Henri:The awareness program is just a tool. What we are trying to achieve is a security culture… Information security shouldn’t be like the Spanish Inquisition. Everybody makes mistakes. I make mistakes. At that point there should be this culture so that people are empowered so that they can raise their hand and say hey, CISO, I made a mistake can you help us? And we will go there and we will help them and we will not like punish them or shame them or anything like that because we are in this together. So the culture needs to be open. It should be encouraging people to be involved.Alice:… The old way of thinking was learning by failure. We are trying to move away from that. The CISOs I am talking to want to do it differently. They want to do learning by doing: hands-on, make it more fun, engaging, so people actually want to participate... So whether you have failed, missed, or succeeded on a simulation, you can still build on top of what you’ve already been taught and become more advanced so you will be more equipped for when more sophisticated attacks come into the organization… If you have a more fun or engaging or inclusive training that also prompts the user to feel they can talk to their CISO and ask questions, therefore they will start reporting more. But they do need to trust their CISO for that to happen.Marianne:My experience is that this positive enhancement and hands-on training, and approaching things positively—not just saying, ‘No, don’t do that, that’s not OK!’--that works better. Changing human behavior is really slow. It’s a good idea to proceed step by step and create some long-term plan or roadmap on how to grow security awareness gradually and Hoxhunt is a good tool to do that.

Eliot: How do you establish and communicate metrics for risk and awareness?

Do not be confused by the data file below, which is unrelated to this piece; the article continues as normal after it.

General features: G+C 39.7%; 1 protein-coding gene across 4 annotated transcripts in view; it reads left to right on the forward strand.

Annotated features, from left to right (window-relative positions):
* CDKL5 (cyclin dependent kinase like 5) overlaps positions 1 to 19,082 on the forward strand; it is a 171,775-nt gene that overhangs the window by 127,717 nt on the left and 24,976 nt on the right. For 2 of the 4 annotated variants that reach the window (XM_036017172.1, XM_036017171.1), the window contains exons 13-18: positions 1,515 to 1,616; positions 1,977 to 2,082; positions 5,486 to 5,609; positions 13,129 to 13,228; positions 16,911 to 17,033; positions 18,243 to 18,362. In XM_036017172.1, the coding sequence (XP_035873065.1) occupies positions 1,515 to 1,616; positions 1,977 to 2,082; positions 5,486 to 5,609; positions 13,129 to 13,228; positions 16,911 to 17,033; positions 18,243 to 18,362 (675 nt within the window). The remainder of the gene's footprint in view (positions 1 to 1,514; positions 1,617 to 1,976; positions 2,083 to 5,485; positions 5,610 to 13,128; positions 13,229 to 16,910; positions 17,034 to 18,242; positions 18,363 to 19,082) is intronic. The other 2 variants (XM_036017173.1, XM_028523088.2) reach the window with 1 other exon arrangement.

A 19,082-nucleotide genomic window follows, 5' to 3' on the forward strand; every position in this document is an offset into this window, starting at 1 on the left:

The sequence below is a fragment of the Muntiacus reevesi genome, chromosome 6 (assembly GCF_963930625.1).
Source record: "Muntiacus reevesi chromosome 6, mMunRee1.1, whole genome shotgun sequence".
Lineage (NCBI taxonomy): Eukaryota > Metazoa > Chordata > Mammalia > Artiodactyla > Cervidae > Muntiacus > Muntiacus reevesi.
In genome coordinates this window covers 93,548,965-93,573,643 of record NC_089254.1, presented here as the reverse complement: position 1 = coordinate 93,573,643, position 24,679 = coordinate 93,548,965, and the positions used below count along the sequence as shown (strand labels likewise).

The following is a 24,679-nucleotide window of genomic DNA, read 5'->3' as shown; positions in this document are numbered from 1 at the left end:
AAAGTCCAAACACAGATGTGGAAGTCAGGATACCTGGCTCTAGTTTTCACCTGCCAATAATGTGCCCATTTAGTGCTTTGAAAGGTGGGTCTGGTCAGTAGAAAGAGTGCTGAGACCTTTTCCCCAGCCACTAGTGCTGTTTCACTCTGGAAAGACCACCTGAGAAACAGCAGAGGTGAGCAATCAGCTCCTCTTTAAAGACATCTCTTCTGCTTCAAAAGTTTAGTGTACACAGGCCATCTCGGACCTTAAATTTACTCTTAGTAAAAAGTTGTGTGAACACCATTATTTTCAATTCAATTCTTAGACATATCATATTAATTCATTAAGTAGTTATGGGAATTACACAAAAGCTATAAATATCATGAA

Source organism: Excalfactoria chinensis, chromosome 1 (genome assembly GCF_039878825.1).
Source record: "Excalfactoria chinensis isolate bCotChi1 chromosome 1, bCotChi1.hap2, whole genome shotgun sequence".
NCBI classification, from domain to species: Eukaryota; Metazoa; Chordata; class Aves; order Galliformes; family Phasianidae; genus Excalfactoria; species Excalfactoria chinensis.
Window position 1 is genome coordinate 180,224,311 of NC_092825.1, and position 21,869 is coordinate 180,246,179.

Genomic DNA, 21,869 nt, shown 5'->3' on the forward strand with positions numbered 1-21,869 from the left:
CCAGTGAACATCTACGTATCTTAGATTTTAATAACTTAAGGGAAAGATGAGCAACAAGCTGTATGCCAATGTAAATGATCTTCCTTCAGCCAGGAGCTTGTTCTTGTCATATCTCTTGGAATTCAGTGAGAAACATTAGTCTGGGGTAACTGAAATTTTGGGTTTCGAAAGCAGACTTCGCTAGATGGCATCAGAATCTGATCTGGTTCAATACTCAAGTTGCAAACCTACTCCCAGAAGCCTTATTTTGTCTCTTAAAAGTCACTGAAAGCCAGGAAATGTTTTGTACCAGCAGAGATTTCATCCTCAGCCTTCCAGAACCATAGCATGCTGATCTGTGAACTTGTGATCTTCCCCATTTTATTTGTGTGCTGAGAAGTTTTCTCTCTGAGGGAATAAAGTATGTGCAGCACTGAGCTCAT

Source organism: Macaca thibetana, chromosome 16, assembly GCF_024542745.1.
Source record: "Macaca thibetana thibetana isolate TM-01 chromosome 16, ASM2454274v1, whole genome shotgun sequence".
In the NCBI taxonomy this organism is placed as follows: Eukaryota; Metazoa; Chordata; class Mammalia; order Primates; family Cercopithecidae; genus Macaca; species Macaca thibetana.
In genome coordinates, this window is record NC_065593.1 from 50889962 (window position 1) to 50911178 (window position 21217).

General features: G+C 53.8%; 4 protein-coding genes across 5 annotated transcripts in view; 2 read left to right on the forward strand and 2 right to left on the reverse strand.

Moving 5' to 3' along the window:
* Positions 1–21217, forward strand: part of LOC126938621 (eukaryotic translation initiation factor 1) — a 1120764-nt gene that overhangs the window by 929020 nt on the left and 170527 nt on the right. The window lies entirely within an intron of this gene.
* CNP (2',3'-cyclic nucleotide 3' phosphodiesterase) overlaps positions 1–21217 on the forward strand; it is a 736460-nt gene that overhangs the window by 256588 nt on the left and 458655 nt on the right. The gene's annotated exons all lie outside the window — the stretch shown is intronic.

Henri:… (In addition to it being an awareness tool) we are also using the hoxhunt report button to report the actual phishing emails. Last year, we (revealed) like 5 phishing emails targeted to our organization. So those alone paid all the hoxhunt fees back to us because we were able to react immediately. So that is something you should also consider. It’s not just learning and playing but also having reports of the actual phishing emails that your organization will have.Marianne:It’s good to have realistic goals when you start an awareness program. What is measured must be communicated. So it’s important to measure the general level of awareness before starting. Once this baseline is measured the development of awareness can be monitored by repeating these surveys… measurements can be monitored by whether behavior is changing. For instance, if your goal is to update equipment, monitor the update numbers after a training and see if awareness has had an effect. We had a webinar about the dangers of not updating your phone, and after the webinar we could see the rise in updated phones so we could see that it actually worked.*Editor’s note: if you only read one part of this piece, read Henri’s section below on how to create and communicate meaningful risk metrics and performance KPIs…Henri:You should pick up measurements or key performance indicators that suit your circumstances and your environment and those should be reviewed regularly so if there’s a change in your business  strategy or IP strategy or some other changes in the internal environment, then you should adapt your goals. And if your goals are changing then you should change your measurements as well.And also, try to keep those KPIs and measurements as simple as possible. Don’t try to over-engineer it. So, it might something as simple as measuring how many security incidents or security event reports you receive. If earlier you didn’t receive any, it doesn’t mean that your company is safe and there are no cybersecurity risks. It means that there is no culture for reporting these kinds of things. So when the awareness program is going on and people are getting more aware, probably you will see a rise in those numbers of threat reports and that is actually something that you need to communicate to the top management and the board level also. They might be scared, saying, “Oh my god, now we have incidents! What are you doing? You are doing everything wrong!” No. We are making a culture where we notice these kinds of things and then we report them so that we can react and we know what is happening in the organization. It might be as simple as that.And usually with an awareness program they are quite soft measurements. As Marianne said, I think the employee surveys is one of the key things. Of course you need the baseline, so you need to have that before you do any activities… and then do it every six months and every year. And you need to plan your questions on those surveys so that you don’t need to change those.When we are watching (our progress and metrics) through what Hoxhunt offers, there is the activity rate (and the fail rate). So, how many employees are using it (and how many are failing the simulations). And it’s up to your communication and tone of communication how you engage people into that. I think active users in Aktia is quite high, something like 75%, so that is really good and that’s because it’s part of our overall awareness program and we really try to make the communication fun. This is a serious matter but it doesn’t mean that we couldn’t have fun around it. So we are trying to engage people. So there is the active members of the organization and there is the fail rate. That is something you should be following. And I don’t want to brag here, but I think that other than the evil spear phishing simulations that we are together planning with Hoxhunt (a customized high-difficulty-level simulated attack for the most serious users), but like the basic training, I think our fail rate is something like 2-4% and I think that is one of the top organizations in Europe.Marianne:My advice when creating and communicating an awareness program is that plan really well at first and then proceed step by step and then comunicate your results and interact with stakeholders and then repeat so that it is not just one tyime thing but you have to plan again and develop the program as it goes forward.Henri:From my point of view, when we were selecting partners for our awareness program, we didn’t want to take just cybersecurity experts with us, we wanted communication and marketing experts, and to involve our internal communications and marketing. They are busy with their own activities (but with them we could) seek the boundaries of the communication and marketing framework, and we were able to work quite freely within that framework with the selected partner. Cybersecurity subject matter experts are able to fill in the gaps, but I think it’s really important that the one planning and running the activities really has a strong background in marketing and communication, or presumably both, because that way you are able to figure out your main messages and what are the means to deliver those to the audience, and also how to make the message relevant to different types of audiences, like the key stakeholders that you have.